Distinguishable Neural Circuits For Motivation and Valuation Underlying Decision Making

Consumer decision-targets often differ in basic subjective value and cross-valence motivational salience, respectively influencing the nature of one's response, and the strength of engagement in response implementation. We present a neuroimaging study dissociating these processes at the time of decision making. Subjects made consequential eating decisions for snacks differing across both subjective value and motivation to obtain/avoid eating. Increasing valuation correlated with medial orbitofrontal and rostral anterior cingulate activation, whereas high motivational salience (cross-valence) correlated with insula and motor/motor-planning-related areas. Nucleus accumbens sub-areas exhibited either dissociability or overlap between valuation and motivation, suggesting dissociable but not disjoint underlying decisional sub-systems.



Citation:

Ab Litt, Hilke Plassmann, Baba Shiv, and Antonio Rangel (2010) ,"Distinguishable Neural Circuits For Motivation and Valuation Underlying Decision Making", in NA - Advances in Consumer Research Volume 37, eds. Margaret C. Campbell, Jeff Inman, and Rik Pieters, Duluth, MN : Association for Consumer Research, Pages: 60-64 .

Authors

Ab Litt, Stanford University, USA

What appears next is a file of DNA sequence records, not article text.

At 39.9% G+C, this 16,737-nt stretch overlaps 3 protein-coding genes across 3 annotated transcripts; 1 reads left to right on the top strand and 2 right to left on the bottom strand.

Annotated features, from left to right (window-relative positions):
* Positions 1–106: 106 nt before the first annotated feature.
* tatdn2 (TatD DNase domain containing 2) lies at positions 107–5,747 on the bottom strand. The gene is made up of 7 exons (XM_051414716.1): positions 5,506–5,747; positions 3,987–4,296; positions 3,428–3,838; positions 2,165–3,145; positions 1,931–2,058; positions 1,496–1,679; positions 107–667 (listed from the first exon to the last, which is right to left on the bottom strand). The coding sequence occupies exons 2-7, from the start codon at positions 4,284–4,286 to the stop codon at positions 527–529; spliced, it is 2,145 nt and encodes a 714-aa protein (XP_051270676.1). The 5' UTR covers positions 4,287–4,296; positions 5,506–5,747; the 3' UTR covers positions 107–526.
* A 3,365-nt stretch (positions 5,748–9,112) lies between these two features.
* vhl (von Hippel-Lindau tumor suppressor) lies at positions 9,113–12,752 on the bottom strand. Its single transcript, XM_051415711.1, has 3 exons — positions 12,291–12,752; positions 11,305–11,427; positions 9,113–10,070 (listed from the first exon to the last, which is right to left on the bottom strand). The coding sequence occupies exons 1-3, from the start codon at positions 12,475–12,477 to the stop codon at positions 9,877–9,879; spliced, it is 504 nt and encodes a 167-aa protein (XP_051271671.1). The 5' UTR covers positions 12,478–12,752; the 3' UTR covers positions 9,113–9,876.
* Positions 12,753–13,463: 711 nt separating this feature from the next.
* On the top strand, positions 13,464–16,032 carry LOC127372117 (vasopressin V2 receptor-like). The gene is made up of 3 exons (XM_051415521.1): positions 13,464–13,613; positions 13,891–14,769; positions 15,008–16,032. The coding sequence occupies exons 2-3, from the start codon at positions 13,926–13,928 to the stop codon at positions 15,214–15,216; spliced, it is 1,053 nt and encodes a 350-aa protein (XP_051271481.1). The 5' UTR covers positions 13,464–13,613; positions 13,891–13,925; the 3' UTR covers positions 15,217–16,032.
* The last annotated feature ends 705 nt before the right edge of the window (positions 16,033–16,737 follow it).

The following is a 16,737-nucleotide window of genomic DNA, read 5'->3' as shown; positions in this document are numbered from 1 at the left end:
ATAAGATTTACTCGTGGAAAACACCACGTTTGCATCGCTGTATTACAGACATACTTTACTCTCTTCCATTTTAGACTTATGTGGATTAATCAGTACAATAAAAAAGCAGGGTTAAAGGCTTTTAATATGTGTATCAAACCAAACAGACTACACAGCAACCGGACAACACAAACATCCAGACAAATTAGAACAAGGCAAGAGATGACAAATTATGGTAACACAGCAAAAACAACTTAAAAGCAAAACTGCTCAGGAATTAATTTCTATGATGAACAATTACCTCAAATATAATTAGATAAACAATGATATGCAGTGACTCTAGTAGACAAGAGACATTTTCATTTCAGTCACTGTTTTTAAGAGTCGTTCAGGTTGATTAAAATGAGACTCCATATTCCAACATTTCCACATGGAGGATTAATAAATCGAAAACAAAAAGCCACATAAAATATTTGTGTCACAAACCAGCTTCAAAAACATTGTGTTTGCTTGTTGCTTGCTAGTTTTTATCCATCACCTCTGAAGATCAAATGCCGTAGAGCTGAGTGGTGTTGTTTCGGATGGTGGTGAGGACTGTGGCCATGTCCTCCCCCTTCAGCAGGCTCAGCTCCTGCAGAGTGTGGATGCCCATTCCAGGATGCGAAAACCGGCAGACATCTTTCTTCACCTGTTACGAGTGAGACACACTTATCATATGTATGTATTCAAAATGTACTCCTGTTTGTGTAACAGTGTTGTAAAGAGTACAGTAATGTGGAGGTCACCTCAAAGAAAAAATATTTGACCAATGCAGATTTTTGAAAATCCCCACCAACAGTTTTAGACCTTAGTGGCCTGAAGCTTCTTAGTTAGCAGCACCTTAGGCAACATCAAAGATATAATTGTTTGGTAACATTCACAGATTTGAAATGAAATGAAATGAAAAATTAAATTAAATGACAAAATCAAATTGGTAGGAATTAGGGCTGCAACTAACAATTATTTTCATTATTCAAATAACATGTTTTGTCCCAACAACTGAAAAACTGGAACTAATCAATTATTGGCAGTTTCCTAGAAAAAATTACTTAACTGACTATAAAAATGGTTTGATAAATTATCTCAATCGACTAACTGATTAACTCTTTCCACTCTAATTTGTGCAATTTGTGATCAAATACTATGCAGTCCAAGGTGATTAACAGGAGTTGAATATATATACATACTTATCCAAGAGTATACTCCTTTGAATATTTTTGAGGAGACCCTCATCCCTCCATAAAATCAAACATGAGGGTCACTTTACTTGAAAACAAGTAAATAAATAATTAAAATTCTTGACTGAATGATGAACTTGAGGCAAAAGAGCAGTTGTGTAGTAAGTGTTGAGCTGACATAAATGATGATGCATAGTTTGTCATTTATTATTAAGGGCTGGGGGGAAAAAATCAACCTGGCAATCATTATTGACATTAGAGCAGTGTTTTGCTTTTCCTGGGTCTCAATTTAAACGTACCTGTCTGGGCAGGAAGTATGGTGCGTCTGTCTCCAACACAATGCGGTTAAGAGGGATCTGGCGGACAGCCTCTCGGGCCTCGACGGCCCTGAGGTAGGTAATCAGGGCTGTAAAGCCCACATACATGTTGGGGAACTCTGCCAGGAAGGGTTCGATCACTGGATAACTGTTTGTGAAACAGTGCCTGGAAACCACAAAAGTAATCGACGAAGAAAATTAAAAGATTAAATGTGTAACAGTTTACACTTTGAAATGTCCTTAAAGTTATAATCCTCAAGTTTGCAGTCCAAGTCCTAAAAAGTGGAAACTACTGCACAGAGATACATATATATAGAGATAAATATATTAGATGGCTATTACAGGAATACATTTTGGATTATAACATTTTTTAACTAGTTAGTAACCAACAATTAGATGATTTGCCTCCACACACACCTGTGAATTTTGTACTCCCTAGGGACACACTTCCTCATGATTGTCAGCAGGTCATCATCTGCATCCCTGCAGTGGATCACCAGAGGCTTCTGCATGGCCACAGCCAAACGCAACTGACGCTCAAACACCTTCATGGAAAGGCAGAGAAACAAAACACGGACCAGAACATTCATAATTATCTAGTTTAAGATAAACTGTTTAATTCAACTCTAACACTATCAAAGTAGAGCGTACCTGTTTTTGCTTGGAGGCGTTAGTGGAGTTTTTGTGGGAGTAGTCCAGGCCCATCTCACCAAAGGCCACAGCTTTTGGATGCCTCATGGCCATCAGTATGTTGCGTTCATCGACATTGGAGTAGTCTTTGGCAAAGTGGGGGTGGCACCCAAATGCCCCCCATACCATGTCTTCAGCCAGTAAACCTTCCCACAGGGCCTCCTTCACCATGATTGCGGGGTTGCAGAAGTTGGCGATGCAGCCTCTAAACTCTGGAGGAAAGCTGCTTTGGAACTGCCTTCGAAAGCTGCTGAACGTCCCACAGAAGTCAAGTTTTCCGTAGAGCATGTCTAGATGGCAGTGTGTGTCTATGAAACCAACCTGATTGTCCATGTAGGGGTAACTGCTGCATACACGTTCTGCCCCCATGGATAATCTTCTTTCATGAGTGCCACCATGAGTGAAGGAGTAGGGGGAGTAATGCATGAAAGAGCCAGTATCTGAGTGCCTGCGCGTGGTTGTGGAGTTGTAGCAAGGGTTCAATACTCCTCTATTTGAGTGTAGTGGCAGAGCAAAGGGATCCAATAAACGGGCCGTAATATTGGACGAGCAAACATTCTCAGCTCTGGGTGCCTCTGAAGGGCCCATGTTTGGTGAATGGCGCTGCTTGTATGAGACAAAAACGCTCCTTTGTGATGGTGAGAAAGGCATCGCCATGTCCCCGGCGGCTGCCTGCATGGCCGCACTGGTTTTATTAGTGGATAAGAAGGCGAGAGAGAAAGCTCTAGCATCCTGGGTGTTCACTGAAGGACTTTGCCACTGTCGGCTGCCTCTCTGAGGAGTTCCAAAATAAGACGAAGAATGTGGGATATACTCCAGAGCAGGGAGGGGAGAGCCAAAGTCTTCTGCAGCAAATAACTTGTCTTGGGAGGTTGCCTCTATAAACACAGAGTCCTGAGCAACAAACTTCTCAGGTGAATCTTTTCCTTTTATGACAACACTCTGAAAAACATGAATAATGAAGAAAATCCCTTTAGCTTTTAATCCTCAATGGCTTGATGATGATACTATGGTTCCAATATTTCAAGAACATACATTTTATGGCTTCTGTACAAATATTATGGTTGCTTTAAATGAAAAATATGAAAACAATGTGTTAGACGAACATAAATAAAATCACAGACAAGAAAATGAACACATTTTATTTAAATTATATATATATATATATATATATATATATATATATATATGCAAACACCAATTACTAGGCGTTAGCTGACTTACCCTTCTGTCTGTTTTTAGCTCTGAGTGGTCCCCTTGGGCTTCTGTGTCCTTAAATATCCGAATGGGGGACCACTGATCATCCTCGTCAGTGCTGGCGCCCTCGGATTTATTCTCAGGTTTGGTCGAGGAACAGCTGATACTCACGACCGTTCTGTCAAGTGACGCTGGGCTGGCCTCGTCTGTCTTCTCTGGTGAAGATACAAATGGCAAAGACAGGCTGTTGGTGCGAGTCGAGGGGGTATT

Hilke Plassmann, INSEAD, France
Baba Shiv, Stanford University, USA
Antonio Rangel, California Institute of Technology, USA



Volume

NA - Advances in Consumer Research Volume 37 | 2010



Share Proceeding

Featured papers

See More

Featured

P2. The Upside of Myopic Loss Aversion

Daniel Wall, Carnegie Mellon University, USA
Gretchen Chapman, Carnegie Mellon University, USA

Read More

Featured

F1. Reach out in the Darkness: How Unfair Treatments Shape Social Connection Motivation

Yijie Wang, Hong Kong Polytechic University
Yuwei Jiang, Hong Kong Polytechic University
Mandy Mantian Hu, Chinese University of Hong Kong, China
Ninghua Zhong, Tongji University

Read More

Featured

Q9. Free or Fee? Consumers’ Decision to Pay for the Premium Version of a Music Streaming Service Rather than Using its Free Version

Sebastian Danckwerts, Heinrich-Heine-University
Peter Kenning, Heinrich-Heine-University

Read More

Engage with Us

Becoming an Association for Consumer Research member is simple. Membership in ACR is relatively inexpensive, but brings significant benefits to its members.